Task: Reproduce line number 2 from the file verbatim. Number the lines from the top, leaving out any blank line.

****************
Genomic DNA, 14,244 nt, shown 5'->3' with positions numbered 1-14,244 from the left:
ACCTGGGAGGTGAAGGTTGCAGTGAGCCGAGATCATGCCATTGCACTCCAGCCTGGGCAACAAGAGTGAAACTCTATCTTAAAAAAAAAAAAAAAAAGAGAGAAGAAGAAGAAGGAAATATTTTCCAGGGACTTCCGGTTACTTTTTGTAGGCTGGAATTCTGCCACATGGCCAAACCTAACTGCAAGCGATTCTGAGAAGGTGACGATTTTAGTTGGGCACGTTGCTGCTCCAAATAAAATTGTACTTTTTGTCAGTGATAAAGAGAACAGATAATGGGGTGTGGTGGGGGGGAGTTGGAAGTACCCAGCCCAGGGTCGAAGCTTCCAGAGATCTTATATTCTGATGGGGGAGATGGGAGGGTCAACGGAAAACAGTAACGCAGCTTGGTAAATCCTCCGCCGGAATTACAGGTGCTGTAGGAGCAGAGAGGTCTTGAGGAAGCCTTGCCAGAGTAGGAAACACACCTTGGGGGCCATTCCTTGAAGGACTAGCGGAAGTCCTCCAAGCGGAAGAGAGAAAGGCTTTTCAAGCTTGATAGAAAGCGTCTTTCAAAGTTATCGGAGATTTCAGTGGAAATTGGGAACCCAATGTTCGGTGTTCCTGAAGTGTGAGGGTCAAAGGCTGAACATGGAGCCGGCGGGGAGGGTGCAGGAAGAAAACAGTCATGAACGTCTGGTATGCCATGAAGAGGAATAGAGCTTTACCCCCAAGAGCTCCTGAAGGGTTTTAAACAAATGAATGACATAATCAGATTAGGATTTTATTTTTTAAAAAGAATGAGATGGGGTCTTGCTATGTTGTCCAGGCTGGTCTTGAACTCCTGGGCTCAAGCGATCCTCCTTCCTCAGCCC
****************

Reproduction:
ACCTGGGAGGTGAAGGTTGCAGTGAGCCGAGATCATGCCATTGCACTCCAGCCTGGGCAACAAGAGTGAAACTCTATCTTAAAAAAAAAAAAAAAAAGAGAGAAGAAGAAGAAGGAAATATTTTCCAGGGACTTCCGGTTACTTTTTGTAGGCTGGAATTCTGCCACATGGCCAAACCTAACTGCAAGCGATTCTGAGAAGGTGACGATTTTAGTTGGGCACGTTGCTGCTCCAAATAAAATTGTACTTTTTGTCAGTGATAAAGAGAACAGATAATGGGGTGTGGTGGGGGGGAGTTGGAAGTACCCAGCCCAGGGTCGAAGCTTCCAGAGATCTTATATTCTGATGGGGGAGATGGGAGGGTCAACGGAAAACAGTAACGCAGCTTGGTAAATCCTCCGCCGGAATTACAGGTGCTGTAGGAGCAGAGAGGTCTTGAGGAAGCCTTGCCAGAGTAGGAAACACACCTTGGGGGCCATTCCTTGAAGGACTAGCGGAAGTCCTCCAAGCGGAAGAGAGAAAGGCTTTTCAAGCTTGATAGAAAGCGTCTTTCAAAGTTATCGGAGATTTCAGTGGAAATTGGGAACCCAATGTTCGGTGTTCCTGAAGTGTGAGGGTCAAAGGCTGAACATGGAGCCGGCGGGGAGGGTGCAGGAAGAAAACAGTCATGAACGTCTGGTATGCCATGAAGAGGAATAGAGCTTTACCCCCAAGAGCTCCTGAAGGGTTTTAAACAAATGAATGACATAATCAGATTAGGATTTTATTTTTTAAAAAGAATGAGATGGGGTCTTGCTATGTTGTCCAGGCTGGTCTTGAACTCCTGGGCTCAAGCGATCCTCCTTCCTCAGCCC